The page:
By Jody Bourton
Earth News reporter
Looking good, a 'glossy' male great-tailed grackle
Male birds with glossy feathers are more attractive to the opposite sex.
Scientists found that male great-tailed grackles have glossier feathers than females and that glossier males attract more females.
The discovery comes from the first study to measure the glossiness of any animal's plumage or pelage.
Scientists report in the journal Behavioral Ecology and Sociobiology that it may help explain why some animals have evolved to be iridescent.
Researchers have long known that animals evolve traits that are sexually attractive to the opposite sex.
We see glossiness as a potential intermediate step towards the evolution of iridescence
Mr Matthew Toomey
Arizona state University, Tempe, US
For example, the healthiest male birds of paradise may be capable of growing the longest ornamental feathers, which then signal the male's health and vigour back to potential mates.
Many animals and birds are thought to be brightly coloured for the same reason.
Last year scientists also discovered that some large species of bird have silver wings, created by a previously unknown structure in their feathers, which they use to advertise their fitness.
But until now no-one has tried to measure whether animals also use glossiness, where their hair or feathers reflect back light like a mirror, to signal to the opposite sex.
To do so, PhD researcher Mr Matthew Toomey from Arizona State University, Tempe, US and colleagues examined wild great-tailed grackles (Quiscalus mexicanus), a type of blackbird.
The researchers captured the birds, photographed their plumage and measured the length of the birds' tails before releasing them.
Using a reflectance spectrophotometer and computer software, they then calculated the glossiness of the bird's feathers in each photograph.
"We found that male great-tailed grackles were significantly glossier than females," Mr Toomey says.
They also found that males with the glossiest feathers also had the longest tails.
That is important because tail length is known to be a sexually selected trait in these birds: males with longer tails reproduce more than males with shorter tails.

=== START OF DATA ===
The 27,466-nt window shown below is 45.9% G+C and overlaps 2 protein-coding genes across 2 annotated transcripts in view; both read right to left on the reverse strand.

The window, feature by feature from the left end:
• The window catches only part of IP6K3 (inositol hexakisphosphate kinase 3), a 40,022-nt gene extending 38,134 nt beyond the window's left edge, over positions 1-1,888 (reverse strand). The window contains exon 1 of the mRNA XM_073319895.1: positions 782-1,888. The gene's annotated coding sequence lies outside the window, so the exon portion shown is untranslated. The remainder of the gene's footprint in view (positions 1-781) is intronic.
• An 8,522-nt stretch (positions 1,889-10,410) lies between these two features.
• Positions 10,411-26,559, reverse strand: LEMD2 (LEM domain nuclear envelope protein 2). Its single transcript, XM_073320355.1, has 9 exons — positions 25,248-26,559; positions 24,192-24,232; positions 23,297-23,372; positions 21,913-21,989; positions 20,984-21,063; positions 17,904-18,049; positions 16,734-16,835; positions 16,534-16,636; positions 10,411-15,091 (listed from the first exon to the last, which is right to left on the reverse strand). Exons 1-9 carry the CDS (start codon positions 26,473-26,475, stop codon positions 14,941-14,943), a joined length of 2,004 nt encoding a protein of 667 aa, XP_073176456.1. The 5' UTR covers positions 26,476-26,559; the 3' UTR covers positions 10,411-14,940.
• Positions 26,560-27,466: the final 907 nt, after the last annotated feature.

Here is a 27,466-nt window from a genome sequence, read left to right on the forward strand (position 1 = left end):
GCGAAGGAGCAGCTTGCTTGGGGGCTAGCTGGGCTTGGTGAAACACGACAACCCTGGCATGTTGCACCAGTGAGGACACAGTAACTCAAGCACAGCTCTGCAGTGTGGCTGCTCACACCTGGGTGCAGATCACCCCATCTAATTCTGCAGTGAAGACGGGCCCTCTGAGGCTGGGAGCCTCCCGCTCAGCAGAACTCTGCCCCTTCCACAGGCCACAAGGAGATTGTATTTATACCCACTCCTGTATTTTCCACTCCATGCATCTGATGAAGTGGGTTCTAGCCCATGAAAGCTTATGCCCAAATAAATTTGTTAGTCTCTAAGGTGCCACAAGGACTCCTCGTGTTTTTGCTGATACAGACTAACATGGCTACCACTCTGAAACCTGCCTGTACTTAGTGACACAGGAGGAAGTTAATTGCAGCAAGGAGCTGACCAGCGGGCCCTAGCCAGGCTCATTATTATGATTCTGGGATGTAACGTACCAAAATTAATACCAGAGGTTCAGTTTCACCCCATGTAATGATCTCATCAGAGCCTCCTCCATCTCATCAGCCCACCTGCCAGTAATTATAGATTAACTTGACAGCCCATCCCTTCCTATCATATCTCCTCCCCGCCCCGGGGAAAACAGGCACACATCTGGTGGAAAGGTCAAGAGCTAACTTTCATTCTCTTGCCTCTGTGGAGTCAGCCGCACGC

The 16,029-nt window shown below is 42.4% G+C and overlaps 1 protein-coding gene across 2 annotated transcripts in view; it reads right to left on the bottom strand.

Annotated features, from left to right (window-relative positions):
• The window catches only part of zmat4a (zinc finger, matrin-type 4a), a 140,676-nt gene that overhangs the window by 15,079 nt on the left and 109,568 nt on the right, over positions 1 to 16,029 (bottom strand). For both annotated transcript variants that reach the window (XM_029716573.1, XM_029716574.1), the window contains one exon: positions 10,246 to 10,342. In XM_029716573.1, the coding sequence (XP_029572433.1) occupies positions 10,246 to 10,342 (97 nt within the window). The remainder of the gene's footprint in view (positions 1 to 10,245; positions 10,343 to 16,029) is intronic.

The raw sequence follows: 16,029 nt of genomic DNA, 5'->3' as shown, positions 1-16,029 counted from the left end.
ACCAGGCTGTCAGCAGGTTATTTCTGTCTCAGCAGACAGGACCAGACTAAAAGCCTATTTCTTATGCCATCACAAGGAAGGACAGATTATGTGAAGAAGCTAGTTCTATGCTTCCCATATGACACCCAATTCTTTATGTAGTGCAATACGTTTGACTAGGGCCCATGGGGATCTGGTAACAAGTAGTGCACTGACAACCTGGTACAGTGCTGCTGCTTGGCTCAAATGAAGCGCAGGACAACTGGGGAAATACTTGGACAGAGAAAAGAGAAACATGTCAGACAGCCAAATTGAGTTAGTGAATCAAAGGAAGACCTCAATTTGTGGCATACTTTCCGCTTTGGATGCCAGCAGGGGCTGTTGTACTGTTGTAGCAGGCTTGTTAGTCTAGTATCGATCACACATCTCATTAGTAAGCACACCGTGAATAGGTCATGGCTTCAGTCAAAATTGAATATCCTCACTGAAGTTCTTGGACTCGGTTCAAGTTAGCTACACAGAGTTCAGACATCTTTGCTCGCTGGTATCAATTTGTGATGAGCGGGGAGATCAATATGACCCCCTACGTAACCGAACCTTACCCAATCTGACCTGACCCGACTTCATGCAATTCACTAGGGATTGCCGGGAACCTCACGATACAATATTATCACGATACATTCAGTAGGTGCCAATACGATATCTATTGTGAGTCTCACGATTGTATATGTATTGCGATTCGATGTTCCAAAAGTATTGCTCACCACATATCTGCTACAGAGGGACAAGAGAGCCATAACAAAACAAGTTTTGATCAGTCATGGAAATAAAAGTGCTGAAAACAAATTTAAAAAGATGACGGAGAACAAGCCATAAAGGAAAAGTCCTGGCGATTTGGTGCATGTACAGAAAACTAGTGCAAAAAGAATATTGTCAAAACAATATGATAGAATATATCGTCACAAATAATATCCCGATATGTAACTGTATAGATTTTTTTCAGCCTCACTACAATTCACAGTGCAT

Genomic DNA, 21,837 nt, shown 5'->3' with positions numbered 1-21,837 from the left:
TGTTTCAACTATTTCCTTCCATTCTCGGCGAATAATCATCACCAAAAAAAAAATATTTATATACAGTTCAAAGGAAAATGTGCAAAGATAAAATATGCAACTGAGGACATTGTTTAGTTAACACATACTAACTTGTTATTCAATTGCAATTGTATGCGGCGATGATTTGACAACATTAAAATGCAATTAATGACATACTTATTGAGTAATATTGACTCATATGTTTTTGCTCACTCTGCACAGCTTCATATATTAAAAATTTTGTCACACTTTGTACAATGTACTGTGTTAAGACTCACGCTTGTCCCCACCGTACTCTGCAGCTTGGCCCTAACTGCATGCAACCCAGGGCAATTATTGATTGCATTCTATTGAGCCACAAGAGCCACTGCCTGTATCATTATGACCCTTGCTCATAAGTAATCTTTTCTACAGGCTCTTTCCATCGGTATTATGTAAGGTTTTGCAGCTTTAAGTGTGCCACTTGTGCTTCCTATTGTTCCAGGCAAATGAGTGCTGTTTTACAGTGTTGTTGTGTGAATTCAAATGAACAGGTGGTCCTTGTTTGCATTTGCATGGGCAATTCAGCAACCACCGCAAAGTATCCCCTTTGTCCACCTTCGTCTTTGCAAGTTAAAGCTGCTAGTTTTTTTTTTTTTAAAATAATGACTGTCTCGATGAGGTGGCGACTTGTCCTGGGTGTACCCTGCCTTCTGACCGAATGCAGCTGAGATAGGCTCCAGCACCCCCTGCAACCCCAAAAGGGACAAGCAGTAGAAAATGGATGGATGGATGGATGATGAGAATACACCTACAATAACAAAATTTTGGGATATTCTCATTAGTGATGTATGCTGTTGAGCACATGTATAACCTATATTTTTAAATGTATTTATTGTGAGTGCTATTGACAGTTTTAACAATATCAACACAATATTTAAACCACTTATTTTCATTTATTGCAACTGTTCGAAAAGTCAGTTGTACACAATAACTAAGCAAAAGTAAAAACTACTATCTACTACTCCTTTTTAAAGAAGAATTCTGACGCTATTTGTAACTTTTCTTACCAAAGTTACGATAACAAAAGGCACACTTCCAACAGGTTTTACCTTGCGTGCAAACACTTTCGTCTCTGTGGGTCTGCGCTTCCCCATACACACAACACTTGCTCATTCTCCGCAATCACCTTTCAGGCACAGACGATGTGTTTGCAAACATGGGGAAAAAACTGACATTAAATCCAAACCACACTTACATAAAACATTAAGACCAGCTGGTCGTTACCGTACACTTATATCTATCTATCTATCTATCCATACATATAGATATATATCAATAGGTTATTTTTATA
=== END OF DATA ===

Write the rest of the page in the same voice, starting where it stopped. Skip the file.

So glossier males likely mate with more females.
Further research on museum specimens of other North American bird species confirmed the pattern.
The researchers cannot be sure, but it could be that male birds use glossy feathers as well as long tails to signal their fitness to females.
"These results suggest to us that glossiness may play a role in visual signalling and glossier males may be more attractive and better competitors for mates," says Mr Toomey.
If true, that may also open up our understanding of the evolution of more complex optical phenomena, such as why some animals become so iridescent, a related property to glossiness where certain surfaces appear to change colour as the angle of view changes.
Birds and butterflies, for example, often have strikingly iridescent wings, and Mr Toomey's research suggests that sexual attraction may play some role in this.
"Glossiness depends upon material properties like the smoothness of a surface and its index of refraction," says Mr Toomey.
So in birds, "we can imagine a scenario where selection for glossiness can lead to a refinement of the microstructure of a feather," Mr Toomey explains.
"Then if you take this refinement one step further, adding levels of organisation, these same feather microstructures can produce iridescence."
"In this way, we see glossiness as a potential intermediate step towards the evolution of iridescence."